McArdle said the company is in regular contact with those in self-isolation.

“We continue to work with Public Health in determining advice and next steps for our employees on the impacted floor.”

“We are in regular contact with our employees who work on this floor and are committed to addressing their questions and concerns.”

Concerns about people infected with coronavirus have prompted temporary shutdowns of various buildings for investigation and disinfection, including a Scarborough condo tower, a North York technical college campus, a midtown Toronto English as Second Language school and mostly recently, a Rosedale-area elementary school.

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By The Wall of Law March 10, 2020 Off

Prosecutors cross-examine Kalen Schlatter at his murder trial

The man accused of sexually assaulting and strangling Tess Richey to death hours after meeting her in the city’s Church-Wellesley Village neighbourhood has returned to the stand this morning.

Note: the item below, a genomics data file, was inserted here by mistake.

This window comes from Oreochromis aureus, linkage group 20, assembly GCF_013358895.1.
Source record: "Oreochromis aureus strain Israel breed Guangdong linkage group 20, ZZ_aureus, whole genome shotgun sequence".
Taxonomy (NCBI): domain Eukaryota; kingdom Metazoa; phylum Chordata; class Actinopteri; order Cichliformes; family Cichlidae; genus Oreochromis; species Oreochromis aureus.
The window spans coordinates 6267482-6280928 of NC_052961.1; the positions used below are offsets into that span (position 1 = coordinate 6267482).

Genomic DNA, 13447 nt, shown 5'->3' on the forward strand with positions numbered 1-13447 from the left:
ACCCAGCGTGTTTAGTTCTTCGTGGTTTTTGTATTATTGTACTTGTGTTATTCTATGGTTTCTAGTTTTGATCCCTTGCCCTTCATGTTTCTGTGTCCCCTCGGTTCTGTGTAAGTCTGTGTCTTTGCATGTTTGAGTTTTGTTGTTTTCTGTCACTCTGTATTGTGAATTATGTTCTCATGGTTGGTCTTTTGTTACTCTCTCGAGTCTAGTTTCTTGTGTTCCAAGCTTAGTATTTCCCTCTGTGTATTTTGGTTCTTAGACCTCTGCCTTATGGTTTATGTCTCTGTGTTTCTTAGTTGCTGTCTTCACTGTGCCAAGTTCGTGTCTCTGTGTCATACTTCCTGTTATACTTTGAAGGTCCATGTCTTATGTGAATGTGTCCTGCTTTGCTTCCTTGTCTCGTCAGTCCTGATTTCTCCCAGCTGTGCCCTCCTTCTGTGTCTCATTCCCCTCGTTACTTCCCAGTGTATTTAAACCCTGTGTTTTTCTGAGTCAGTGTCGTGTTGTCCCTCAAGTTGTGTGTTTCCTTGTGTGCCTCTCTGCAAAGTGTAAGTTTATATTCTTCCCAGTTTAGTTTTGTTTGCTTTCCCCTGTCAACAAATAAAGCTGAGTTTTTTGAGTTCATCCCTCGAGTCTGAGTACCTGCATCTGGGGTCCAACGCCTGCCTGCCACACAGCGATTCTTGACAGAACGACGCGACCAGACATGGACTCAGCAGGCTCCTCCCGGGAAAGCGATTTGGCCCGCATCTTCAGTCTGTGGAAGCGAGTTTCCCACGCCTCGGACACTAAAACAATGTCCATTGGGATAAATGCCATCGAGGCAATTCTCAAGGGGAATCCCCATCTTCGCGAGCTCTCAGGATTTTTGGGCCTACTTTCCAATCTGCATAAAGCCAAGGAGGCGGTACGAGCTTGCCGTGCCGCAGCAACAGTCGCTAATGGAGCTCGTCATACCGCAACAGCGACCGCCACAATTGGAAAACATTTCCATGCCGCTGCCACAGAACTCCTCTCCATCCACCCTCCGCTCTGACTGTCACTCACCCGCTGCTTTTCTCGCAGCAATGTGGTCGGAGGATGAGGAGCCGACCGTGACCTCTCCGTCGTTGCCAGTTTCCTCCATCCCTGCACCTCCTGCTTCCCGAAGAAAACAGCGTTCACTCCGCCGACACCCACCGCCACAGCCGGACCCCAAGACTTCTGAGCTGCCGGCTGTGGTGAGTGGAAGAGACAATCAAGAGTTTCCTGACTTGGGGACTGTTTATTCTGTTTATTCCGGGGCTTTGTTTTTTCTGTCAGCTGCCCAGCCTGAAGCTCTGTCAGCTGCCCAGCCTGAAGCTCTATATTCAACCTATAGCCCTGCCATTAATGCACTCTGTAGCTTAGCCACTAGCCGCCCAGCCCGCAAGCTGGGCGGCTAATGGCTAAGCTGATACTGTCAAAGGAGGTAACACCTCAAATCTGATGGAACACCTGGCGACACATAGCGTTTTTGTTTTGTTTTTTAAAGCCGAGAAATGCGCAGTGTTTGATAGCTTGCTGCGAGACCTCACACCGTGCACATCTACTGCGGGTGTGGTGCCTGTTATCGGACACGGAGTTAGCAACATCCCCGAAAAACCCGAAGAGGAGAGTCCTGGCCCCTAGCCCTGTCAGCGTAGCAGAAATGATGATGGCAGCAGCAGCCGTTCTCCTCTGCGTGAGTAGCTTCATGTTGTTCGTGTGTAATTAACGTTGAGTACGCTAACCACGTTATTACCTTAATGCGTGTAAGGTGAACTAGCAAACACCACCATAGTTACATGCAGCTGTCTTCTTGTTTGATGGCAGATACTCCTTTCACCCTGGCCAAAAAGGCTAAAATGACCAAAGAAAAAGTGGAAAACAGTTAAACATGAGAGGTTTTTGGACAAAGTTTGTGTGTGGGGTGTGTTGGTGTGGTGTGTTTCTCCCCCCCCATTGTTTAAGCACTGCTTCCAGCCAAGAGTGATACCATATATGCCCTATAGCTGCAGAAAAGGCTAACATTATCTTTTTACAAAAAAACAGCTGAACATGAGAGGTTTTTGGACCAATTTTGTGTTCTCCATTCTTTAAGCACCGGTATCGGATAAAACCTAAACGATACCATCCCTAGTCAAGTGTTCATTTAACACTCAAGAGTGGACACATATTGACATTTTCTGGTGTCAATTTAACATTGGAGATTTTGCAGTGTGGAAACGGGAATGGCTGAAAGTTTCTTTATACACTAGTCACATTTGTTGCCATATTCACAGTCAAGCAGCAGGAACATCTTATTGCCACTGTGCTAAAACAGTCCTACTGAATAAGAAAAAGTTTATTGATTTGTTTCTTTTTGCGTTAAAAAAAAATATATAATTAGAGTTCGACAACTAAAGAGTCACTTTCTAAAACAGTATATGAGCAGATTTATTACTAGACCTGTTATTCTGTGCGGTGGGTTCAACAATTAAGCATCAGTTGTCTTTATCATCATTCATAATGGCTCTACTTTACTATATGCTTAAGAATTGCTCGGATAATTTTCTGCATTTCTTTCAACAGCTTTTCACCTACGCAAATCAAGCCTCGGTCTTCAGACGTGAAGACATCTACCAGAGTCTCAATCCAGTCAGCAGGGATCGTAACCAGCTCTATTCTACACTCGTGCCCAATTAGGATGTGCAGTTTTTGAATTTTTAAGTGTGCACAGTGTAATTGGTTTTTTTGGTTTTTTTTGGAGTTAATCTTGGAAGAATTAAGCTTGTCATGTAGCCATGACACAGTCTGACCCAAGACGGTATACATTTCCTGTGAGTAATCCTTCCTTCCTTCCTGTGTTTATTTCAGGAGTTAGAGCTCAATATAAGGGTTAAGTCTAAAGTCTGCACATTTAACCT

Here are live updates from inside the courtroom. Earlier story continues below.

 

Kalen Schlatter, 23, testified in his own defence on Monday, telling the jury that Richey was alive when he last saw her in the early morning hours of Nov. 25, 2017.

Kalen Schlatter

Both Schlatter and Richey had been at Crews and Tangos, a popular bar in the city’s gay village, on the night the 22-year-old disappeared but the accused testified that he didn’t meet Richey until around 2 a.m. after the bar had let out.

He said he grabbed hot dogs with Richey and her friend Ryley Simard and the three hung around the neighbourhood for a little while.

When he and Richey were alone after Simard had left, Schlatter told the court it was Richey who asked to kiss him. He said she was the one who led him down a laneway toward a home under renovation near Church and Dundonald streets to fool around.